There is something uncomfortably "ripped from the headlines" about this story of a shooter in an elementary school. Fitzpatrick says she started writing this story on the anniversary of Sandy Hook, and just after she had had a baby; it expresses her fears. Furman says the story illustrates how even the most evil character is capable of love. She says the story is about the implicit agreement between children and adults that adults will promise safety in return for children's trust. The horror of an unknown shooter for an unknown reason breaking into an elementary schools is obvious enough. The fact that at the end of the story, the reader discovers that the shooter is the brother of one of the students does not really mean anything except that the brother, like all such shooters is "disturbed."
Asako Serizawa, "Train to Harbin"
The story's impact depends on the syntactical and lexical style, which sounds much like a nineteenth-century novel in its formality, juxtaposed against the horror of the biological experiments conducted with such cold calculation during the war in 1939 between Japan and China. The narrator is a Japanese physician, carrying out experiments for the Japanese government on prisoners of war. Under what the narrator calls a "veneer of normalcy," they "harvest human data" for the lives of their entire nation depended on it."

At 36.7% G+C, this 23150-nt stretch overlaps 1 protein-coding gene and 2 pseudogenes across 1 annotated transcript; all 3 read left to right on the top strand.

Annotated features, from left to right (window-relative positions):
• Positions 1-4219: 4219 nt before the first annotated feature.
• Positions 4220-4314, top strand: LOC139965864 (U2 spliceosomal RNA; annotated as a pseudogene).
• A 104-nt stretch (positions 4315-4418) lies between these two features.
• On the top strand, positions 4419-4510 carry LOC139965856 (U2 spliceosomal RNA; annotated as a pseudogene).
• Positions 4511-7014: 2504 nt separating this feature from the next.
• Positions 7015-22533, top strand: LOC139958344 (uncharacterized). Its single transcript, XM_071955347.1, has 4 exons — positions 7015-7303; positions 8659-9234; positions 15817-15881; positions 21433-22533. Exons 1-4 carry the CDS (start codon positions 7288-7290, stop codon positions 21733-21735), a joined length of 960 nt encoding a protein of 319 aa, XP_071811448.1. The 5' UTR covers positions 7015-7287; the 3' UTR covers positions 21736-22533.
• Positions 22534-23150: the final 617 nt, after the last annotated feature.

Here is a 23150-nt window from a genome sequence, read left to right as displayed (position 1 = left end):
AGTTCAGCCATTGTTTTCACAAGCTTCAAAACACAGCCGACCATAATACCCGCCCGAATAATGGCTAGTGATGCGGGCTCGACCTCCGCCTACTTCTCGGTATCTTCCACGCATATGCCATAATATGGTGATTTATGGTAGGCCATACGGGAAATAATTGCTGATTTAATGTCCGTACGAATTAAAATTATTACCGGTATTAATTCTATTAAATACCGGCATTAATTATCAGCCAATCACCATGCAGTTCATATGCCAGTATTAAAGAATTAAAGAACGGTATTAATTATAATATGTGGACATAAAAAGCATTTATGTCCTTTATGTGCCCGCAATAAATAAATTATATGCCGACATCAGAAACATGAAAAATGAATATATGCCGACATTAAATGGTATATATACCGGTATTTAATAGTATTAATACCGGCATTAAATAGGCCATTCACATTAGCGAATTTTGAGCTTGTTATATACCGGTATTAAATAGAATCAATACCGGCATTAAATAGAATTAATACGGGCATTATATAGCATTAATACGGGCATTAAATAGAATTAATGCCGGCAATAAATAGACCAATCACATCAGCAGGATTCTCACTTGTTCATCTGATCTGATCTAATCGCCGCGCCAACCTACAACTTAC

Molly Antopol chose this as her favorite story. She loves the prose and says that all the research that must have gone into the story creates a world that sweeps her away. Lines and descriptions, not scenes, are what stay with her. She calls it a "haunting, visceral, and ethically nuanced story." Indeed, it is the prose—detailed, factual, cold and formal—used to tell a story of atrocities as horrifying as those perpetuated by the Nazis that makes the story as powerful as it is—that and the reader's repulsion at the scientist telling the story in such clinical fashion.
I should get my copy of the Best American Short Stories 2016 next week. I am hoping for the "Best"--at least "Better" than the O. Henry.